Some ingredients play a very vital role in baking. Leavening agents or raising agents are those ingredients which are responsible for the (inside) chemical changes in baking. Some of these are available naturally such as yeast, whereas some of these are produced by chemicals such as baking soda. They are added to batters and doughs to help them rise. The action of moisture, heat, or acidity (or combination of three) triggers a reaction with the raising agent to produce carbon dioxide gas, which becomes trapped as it bubbles through the dough. When you put the particular product for cooking or when the dough cooks the bubbles become set in the mixture, as the protein in the flour coagulates upon coming in the contact with the heat thus giving breads, cakes, scones, etc. a soft sponge-like texture.
Here I am discussing about some commonly used leavening agents in bakery:
Baking powder is used as raising agent for a number of doughs and batters such as cakes, scones, puddings, and biscuits. Baking powder is made from a combination of alkaline and acid substances. The composition of baking powder is usually of cream of tartar and bicarbonate of soda which react when they come in contact with moisture and warmth to produce carbon dioxide gas in form of small bubbles. Baking powder is usually a single acting agent, which means it reacts as soon as it comes into contact with any liquid. Hence, it is extremely important to work quickly once milk or water comes into contact with dry ingredients so that the resulting carbon dioxide does not get a chance to escape. One should always store baking powder in airtight containers free from any moisture because slight presence of moisture will start the reaction in it.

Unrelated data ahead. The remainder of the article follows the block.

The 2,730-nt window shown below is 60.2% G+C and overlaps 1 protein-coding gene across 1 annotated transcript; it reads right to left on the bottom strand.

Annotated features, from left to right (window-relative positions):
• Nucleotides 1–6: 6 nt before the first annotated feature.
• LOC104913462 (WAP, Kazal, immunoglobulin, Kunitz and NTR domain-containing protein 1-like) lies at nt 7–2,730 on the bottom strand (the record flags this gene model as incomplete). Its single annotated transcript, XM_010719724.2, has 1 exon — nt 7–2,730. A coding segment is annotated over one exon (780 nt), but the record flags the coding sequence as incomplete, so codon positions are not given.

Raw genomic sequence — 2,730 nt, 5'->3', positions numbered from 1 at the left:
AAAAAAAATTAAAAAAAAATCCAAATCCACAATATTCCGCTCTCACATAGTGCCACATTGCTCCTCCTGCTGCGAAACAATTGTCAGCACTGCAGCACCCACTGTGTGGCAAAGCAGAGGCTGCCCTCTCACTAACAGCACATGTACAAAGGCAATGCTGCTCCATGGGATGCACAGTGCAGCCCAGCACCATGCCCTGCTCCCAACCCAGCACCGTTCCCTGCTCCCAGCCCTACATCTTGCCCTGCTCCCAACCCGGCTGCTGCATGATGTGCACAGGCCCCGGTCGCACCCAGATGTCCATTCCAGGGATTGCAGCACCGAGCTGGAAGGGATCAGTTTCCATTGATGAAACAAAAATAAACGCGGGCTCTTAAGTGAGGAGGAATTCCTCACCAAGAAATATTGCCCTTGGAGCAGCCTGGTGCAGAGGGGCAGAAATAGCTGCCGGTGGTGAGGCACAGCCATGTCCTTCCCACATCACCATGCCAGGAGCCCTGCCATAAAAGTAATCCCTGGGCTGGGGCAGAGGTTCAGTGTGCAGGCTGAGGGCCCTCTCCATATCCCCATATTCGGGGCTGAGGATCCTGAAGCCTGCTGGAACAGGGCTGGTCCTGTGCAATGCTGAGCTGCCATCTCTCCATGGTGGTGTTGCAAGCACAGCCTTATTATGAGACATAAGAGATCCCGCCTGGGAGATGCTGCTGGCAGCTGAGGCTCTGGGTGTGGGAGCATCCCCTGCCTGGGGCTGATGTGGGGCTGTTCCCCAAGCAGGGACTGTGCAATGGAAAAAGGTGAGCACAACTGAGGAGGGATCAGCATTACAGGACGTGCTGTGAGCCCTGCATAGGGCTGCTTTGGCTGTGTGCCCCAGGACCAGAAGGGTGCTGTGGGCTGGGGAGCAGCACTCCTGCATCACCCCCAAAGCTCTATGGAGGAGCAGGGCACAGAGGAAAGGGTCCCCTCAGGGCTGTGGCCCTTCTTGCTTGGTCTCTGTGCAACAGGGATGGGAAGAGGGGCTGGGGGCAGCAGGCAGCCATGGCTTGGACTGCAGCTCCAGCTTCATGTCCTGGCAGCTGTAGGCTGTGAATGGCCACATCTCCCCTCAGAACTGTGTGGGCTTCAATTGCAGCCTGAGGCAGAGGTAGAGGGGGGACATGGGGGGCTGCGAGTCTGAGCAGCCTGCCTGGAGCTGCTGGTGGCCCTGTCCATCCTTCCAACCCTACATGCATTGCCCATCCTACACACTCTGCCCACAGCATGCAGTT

BICARBONATE OF SODA
It is also known as baking soda or bicarbonate of soda or cooking soda, which is used in a variety of dishes such as biscuits, batters, puddings, etc. As mentioned earlier it can be mixed with cream of tartar (a fine powder extracted from the tartaric acid that crystallizes in wine casks during fermentation of grapes) to produce baking powder. It usually reacts in the presence of any acidic medium such as sour milk, buttermilk, or orange juice, which causes carbon dioxide gas to release causing the desired results in baked goods. The shelf life of baking soda can easily be around 3 years if stored in a cool, dry place, however, if it gets damp or moist it will loose its effectiveness. The best way of testing baking soda is to take a little powder and add lemon juice to it; it will immediately start to fizz which also indicates that the powder has been stored properly as stale powder will not give you the desired result.
It is a single cell fungus that feeds on simple sugars to produce carbon dioxide, gas, and alcohol. It is used to ferment fruits, grains, etc. to produce wine, beer, and other spirits. It is also used as leavening agent to produce a wide range of bakery products. There are two major types of food yeasts which are commonly available, one is non-leavening yeast known as brewer’s yeast, while the other is leavening yeast known as bakers’s yeast. Baker’s yeast is sold in fresh blocks which must be used within a few weeks of purchase, or as dried granules which can be stored up to a year. Fresh leavening yeast may also be sold as starter yeast which is traditionally used to make sour dough or sweet breads known as starter breads.
This was a little information about some commonly used leavening/raising agents in baking. Science behind baking is interesting and informative, it also helps you to create magic in your kitchen. For any query contact us and we will get back as soon as possible.